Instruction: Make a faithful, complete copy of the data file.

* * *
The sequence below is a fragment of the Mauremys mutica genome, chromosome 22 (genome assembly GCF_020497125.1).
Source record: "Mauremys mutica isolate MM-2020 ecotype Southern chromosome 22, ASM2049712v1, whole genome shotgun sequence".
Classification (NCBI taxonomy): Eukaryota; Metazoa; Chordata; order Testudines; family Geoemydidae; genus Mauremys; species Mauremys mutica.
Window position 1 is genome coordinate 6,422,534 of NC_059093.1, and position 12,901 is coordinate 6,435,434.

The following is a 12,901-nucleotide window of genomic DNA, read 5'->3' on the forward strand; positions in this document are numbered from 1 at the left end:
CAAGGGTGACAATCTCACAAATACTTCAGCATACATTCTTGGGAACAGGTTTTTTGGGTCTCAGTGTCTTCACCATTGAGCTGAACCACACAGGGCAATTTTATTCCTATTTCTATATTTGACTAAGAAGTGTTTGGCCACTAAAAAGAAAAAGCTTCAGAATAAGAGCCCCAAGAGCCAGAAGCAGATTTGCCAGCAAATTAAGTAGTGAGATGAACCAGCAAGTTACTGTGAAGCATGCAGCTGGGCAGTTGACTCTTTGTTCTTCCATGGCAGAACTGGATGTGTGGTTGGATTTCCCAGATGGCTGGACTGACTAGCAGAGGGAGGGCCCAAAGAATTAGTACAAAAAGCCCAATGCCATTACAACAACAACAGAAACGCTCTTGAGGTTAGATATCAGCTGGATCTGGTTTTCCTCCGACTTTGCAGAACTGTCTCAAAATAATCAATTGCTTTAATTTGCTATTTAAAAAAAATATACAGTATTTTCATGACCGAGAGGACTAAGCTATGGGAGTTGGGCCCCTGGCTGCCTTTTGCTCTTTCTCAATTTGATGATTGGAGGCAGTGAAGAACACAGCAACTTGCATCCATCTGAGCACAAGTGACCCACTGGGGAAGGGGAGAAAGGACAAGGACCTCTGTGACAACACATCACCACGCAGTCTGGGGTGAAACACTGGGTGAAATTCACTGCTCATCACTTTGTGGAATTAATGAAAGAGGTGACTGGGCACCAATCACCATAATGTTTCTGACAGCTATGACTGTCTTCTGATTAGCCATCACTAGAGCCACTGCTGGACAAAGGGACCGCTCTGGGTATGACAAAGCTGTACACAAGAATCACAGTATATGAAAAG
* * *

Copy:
The sequence below is a fragment of the Mauremys mutica genome, chromosome 22 (genome assembly GCF_020497125.1).
Source record: "Mauremys mutica isolate MM-2020 ecotype Southern chromosome 22, ASM2049712v1, whole genome shotgun sequence".
Classification (NCBI taxonomy): Eukaryota; Metazoa; Chordata; order Testudines; family Geoemydidae; genus Mauremys; species Mauremys mutica.
Window position 1 is genome coordinate 6,422,534 of NC_059093.1, and position 12,901 is coordinate 6,435,434.

The following is a 12,901-nucleotide window of genomic DNA, read 5'->3' on the forward strand; positions in this document are numbered from 1 at the left end:
CAAGGGTGACAATCTCACAAATACTTCAGCATACATTCTTGGGAACAGGTTTTTTGGGTCTCAGTGTCTTCACCATTGAGCTGAACCACACAGGGCAATTTTATTCCTATTTCTATATTTGACTAAGAAGTGTTTGGCCACTAAAAAGAAAAAGCTTCAGAATAAGAGCCCCAAGAGCCAGAAGCAGATTTGCCAGCAAATTAAGTAGTGAGATGAACCAGCAAGTTACTGTGAAGCATGCAGCTGGGCAGTTGACTCTTTGTTCTTCCATGGCAGAACTGGATGTGTGGTTGGATTTCCCAGATGGCTGGACTGACTAGCAGAGGGAGGGCCCAAAGAATTAGTACAAAAAGCCCAATGCCATTACAACAACAACAGAAACGCTCTTGAGGTTAGATATCAGCTGGATCTGGTTTTCCTCCGACTTTGCAGAACTGTCTCAAAATAATCAATTGCTTTAATTTGCTATTTAAAAAAAATATACAGTATTTTCATGACCGAGAGGACTAAGCTATGGGAGTTGGGCCCCTGGCTGCCTTTTGCTCTTTCTCAATTTGATGATTGGAGGCAGTGAAGAACACAGCAACTTGCATCCATCTGAGCACAAGTGACCCACTGGGGAAGGGGAGAAAGGACAAGGACCTCTGTGACAACACATCACCACGCAGTCTGGGGTGAAACACTGGGTGAAATTCACTGCTCATCACTTTGTGGAATTAATGAAAGAGGTGACTGGGCACCAATCACCATAATGTTTCTGACAGCTATGACTGTCTTCTGATTAGCCATCACTAGAGCCACTGCTGGACAAAGGGACCGCTCTGGGTATGACAAAGCTGTACACAAGAATCACAGTATATGAAAAG